"I've lost about 35 pounds since I had it. It's been a year almost a year," said Patricia.
It's been a year since her second time around with an obesity procedure. The first time was in 2002 -- Patricia underwent a gastric bypass and lost 150 pounds. But then the weight started to creep back on.
"I put on about 30 to 40 pounds, and I said, 'No, no, going the wrong way.' I didn't do all this to have this come back," said Patricia.
In 2007, there were about 160,000 to 200,000 gastric bypasses performed -- that's at least double the number performed in 2000. Of those surgeries, doctors say about 15 percent fail.
Often patients regain because they start to over eat again and stretch out their reconstructed pouch. Patricia went to see Dr. Jeremy Korman. He says standard x-rays and endoscopes don't give doctors the whole picture and this makes it difficult to proceed. He says he may be the only surgeon in the U.S. to use the 64 slice CT scan technology on obesity surgery patients.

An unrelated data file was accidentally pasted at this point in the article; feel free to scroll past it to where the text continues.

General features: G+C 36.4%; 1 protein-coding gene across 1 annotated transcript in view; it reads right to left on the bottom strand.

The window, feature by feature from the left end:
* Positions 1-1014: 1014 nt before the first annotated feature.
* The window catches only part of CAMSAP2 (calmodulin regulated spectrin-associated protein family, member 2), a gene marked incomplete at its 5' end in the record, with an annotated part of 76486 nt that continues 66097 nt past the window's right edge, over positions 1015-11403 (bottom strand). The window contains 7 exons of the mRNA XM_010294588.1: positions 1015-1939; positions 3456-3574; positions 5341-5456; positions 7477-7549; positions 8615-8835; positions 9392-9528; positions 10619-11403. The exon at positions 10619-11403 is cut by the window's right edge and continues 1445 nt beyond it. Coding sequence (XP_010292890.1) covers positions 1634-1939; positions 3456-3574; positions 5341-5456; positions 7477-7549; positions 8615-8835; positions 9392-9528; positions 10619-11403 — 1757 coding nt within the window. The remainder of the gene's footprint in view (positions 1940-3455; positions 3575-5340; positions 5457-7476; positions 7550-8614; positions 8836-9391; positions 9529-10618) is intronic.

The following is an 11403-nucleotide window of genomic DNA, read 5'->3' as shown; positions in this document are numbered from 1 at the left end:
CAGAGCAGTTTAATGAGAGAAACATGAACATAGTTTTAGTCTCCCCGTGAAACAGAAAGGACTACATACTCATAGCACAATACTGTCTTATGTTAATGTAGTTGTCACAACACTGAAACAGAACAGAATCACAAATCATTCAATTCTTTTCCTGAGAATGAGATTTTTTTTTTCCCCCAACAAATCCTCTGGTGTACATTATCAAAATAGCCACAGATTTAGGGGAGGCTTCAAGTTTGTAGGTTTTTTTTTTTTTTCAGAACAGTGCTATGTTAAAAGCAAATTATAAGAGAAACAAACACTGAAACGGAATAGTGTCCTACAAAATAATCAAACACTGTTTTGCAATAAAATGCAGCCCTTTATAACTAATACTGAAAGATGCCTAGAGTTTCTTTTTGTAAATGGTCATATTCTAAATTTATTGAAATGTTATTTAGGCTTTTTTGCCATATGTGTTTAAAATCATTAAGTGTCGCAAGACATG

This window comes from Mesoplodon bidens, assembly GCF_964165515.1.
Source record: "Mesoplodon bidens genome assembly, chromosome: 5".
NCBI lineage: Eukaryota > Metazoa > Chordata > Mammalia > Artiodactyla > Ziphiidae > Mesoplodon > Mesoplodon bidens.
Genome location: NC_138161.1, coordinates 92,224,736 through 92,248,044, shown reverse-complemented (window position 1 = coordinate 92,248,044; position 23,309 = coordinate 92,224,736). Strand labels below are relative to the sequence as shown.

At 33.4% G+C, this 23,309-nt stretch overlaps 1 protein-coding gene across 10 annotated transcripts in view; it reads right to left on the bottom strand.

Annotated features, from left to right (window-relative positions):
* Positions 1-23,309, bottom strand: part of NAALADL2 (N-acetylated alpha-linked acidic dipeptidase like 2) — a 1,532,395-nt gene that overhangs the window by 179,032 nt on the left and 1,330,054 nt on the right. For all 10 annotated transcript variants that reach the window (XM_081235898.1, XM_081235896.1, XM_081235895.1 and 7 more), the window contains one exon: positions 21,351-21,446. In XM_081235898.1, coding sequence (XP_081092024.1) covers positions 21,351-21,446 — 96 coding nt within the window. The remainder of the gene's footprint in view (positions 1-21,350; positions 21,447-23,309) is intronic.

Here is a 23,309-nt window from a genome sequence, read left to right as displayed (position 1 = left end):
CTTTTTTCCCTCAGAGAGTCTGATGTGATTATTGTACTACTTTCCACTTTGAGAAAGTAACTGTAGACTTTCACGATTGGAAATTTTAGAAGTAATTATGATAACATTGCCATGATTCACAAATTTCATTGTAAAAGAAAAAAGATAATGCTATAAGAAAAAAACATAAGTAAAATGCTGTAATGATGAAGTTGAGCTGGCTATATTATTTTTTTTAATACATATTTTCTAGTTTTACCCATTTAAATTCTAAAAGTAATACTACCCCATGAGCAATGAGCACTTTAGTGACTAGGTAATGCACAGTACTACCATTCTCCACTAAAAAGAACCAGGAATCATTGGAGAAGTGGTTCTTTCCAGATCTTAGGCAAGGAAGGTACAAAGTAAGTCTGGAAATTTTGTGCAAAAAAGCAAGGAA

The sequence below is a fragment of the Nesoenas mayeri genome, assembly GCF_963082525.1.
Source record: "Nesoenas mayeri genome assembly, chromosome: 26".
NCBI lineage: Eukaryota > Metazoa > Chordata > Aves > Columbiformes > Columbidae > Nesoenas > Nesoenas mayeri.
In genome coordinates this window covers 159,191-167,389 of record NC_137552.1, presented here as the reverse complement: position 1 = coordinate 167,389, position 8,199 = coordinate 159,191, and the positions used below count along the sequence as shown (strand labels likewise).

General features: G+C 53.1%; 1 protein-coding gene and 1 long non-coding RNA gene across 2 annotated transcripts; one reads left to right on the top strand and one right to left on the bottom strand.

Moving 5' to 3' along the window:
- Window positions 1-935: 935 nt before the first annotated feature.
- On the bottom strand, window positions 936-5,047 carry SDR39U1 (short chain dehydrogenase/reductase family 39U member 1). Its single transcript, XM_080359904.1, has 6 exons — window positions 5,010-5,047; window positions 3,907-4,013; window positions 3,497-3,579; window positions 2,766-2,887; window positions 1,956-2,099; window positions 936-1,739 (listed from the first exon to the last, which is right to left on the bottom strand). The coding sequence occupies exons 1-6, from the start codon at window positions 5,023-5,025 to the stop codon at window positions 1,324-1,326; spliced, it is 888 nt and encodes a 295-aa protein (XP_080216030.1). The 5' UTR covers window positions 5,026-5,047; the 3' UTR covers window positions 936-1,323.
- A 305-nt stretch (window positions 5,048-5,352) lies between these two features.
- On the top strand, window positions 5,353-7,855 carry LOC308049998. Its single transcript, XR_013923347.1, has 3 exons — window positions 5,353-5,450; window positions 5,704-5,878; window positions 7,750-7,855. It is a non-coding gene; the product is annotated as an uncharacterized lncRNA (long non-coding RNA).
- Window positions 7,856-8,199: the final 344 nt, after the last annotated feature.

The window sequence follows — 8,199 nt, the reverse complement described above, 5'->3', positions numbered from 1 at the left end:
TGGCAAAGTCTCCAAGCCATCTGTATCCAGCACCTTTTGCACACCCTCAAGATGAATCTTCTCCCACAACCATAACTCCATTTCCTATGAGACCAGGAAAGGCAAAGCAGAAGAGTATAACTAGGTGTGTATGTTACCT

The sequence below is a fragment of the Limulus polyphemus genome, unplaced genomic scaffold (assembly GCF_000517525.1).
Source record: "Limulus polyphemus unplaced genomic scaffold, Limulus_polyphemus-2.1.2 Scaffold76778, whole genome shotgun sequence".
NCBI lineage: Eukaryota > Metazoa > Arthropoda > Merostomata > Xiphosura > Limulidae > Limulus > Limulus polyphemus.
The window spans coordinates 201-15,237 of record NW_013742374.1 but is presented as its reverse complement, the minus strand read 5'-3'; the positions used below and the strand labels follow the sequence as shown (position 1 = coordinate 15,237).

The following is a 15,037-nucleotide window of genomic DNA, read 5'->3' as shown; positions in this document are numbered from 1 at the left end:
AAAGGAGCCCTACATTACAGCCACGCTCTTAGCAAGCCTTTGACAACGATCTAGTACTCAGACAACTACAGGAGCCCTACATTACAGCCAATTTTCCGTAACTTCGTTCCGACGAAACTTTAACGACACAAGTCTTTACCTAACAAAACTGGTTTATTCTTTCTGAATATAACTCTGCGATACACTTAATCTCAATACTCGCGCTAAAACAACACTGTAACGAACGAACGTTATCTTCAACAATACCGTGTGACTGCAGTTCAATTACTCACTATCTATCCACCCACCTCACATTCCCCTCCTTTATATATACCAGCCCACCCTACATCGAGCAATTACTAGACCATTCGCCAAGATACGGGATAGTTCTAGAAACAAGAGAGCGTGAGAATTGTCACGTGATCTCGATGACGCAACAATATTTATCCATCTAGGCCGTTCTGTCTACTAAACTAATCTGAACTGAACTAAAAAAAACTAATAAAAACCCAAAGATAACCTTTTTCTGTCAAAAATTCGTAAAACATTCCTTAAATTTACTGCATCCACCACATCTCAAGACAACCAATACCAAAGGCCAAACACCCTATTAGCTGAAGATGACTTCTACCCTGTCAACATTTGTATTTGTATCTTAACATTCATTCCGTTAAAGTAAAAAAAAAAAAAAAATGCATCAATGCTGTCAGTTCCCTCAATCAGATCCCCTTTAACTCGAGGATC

"Now once we understand accurately the size of the pouch, we can plan what kind of operation would be appropriate, what size of revision operation is appropriate," said Dr. Korman.
Dr. Korman says he can either redo the original surgery, implant a LAP-BAND to restrict the pouch growth, or perform a new minimally invasive endoscopic procedure in which he sews up and shrinks the pouch from the inside.
Patricia opted for the LAP-BAND.
"The tool that he had, I was actually fascinated the day it was done," said Patricia. "It gave me hope that there was a second phase to my weight loss."
Patricia says the LAP-BAND, along with nutrition counseling, is helping her lose the weight.
Dr. Korman predicts someday soon, gastric bypass surgery will be done completely endoscopically, which means no more huge incisions.
For more information, please call (800) 491-1977, or visit www.labariatriccenter.com.